Abstract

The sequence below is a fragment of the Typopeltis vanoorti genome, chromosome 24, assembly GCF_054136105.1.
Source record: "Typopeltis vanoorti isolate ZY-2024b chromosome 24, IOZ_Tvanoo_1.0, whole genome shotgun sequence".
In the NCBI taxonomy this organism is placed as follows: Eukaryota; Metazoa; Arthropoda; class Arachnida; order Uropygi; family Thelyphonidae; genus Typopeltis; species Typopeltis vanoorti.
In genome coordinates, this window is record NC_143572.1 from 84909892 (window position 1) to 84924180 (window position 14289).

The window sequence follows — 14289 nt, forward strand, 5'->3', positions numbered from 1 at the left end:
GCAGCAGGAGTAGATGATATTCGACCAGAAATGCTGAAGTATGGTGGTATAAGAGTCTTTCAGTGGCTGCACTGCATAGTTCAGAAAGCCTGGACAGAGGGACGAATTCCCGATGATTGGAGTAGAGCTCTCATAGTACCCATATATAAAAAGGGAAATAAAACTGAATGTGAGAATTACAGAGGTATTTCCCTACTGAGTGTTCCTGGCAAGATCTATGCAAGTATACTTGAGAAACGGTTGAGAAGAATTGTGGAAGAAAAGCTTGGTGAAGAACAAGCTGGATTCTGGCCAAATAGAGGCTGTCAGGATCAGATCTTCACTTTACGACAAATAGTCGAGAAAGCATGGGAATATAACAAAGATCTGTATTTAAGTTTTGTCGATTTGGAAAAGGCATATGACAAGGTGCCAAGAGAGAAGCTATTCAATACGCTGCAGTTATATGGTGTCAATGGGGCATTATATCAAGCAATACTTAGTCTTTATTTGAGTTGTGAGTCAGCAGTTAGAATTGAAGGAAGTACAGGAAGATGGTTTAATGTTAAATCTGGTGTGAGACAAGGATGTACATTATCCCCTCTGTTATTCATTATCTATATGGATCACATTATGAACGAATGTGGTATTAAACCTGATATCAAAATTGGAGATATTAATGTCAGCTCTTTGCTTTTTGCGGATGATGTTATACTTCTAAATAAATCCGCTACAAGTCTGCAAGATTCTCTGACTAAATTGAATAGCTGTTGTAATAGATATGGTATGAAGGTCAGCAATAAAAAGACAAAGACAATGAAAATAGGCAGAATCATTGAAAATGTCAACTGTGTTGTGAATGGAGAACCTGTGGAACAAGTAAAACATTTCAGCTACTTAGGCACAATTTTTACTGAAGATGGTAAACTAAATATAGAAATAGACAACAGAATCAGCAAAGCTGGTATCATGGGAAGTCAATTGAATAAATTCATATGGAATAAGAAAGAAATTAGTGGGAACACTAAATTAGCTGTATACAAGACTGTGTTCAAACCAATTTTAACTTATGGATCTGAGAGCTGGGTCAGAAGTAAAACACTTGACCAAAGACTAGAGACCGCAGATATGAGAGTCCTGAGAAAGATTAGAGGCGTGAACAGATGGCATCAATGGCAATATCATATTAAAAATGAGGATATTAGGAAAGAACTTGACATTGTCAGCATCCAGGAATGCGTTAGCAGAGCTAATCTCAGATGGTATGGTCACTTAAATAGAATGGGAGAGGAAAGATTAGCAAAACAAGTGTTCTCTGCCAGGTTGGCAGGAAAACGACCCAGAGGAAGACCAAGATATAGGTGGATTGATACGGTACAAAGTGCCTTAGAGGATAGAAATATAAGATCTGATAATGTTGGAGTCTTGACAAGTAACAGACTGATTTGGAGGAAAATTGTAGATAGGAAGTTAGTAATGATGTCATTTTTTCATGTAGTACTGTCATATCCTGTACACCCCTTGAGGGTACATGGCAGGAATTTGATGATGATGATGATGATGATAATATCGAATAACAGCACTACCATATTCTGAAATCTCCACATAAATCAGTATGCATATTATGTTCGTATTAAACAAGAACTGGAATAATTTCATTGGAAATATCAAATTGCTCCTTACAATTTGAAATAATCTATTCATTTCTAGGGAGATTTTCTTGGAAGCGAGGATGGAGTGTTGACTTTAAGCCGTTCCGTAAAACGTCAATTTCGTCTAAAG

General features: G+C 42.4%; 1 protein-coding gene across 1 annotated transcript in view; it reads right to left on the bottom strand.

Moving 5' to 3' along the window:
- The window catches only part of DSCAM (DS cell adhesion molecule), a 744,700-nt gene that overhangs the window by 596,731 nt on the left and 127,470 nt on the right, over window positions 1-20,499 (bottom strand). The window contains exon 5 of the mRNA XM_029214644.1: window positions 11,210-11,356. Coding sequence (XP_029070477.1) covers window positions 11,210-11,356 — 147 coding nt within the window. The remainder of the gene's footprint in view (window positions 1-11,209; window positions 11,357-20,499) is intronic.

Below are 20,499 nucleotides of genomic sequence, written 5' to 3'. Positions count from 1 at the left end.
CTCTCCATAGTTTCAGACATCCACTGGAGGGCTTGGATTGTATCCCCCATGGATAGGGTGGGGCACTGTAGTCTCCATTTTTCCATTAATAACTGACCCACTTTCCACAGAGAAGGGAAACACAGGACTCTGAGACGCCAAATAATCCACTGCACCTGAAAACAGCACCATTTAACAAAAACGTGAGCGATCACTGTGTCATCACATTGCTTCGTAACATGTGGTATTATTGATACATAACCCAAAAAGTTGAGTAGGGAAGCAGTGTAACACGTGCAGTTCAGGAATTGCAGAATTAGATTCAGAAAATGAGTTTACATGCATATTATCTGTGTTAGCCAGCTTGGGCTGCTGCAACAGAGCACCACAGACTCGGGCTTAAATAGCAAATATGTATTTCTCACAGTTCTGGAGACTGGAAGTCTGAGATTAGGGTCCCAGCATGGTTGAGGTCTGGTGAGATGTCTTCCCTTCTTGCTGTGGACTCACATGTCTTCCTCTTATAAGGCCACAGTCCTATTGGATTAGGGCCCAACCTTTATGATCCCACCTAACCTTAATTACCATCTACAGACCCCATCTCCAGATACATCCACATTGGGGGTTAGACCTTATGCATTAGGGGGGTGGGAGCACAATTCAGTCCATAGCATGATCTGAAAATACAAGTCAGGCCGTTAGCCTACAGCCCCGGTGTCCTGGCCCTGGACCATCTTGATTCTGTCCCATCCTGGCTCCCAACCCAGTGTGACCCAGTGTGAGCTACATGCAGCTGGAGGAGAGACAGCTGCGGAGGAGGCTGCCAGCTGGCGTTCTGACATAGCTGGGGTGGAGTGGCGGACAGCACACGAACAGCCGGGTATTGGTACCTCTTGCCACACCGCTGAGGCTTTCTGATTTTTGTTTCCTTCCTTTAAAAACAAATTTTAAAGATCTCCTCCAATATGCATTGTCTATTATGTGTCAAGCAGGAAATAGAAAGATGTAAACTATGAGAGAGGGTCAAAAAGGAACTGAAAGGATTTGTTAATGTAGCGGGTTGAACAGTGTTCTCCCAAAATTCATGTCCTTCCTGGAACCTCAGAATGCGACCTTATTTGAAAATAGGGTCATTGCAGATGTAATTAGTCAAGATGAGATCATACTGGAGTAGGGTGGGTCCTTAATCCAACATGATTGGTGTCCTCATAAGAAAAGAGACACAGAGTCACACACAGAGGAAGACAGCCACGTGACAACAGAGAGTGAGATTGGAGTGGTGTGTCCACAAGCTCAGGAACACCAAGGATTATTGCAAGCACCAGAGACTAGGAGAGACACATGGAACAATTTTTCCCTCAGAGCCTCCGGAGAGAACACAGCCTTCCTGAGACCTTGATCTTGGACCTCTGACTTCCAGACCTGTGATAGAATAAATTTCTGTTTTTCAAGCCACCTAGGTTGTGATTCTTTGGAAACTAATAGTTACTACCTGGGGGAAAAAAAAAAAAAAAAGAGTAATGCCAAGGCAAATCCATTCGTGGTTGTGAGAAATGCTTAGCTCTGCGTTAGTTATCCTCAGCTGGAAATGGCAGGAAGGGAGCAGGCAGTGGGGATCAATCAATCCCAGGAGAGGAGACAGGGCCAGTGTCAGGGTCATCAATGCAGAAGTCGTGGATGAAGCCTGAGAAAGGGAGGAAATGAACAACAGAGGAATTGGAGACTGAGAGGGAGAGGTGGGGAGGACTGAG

Graphite precipitated from hydrothermal fluids pervades the sillimanite-grade metasedimentary and plutonic rocks of New Hampshire. Hydrothermal graphite occurs as microscopic veinlets, halos of spherulites around shear zones, and metre-thick veins. Carbon isotope analyses of the graphite range from −25‰ to −9‰ δ13C (PDB), intermediate between the two biogenic crustal reservoirs of reduced organic matter and carbonate. It is proposed that carbon was mobilized from sediments as CO2 and CH4 during metamorphic devolatilization reactions. The carbon-bearing species were transported in aqueous fluids through hydraulic fractures. Graphite precipitated when aqueous fluids with different CO2/CH4 ratios were mixed in fractures.

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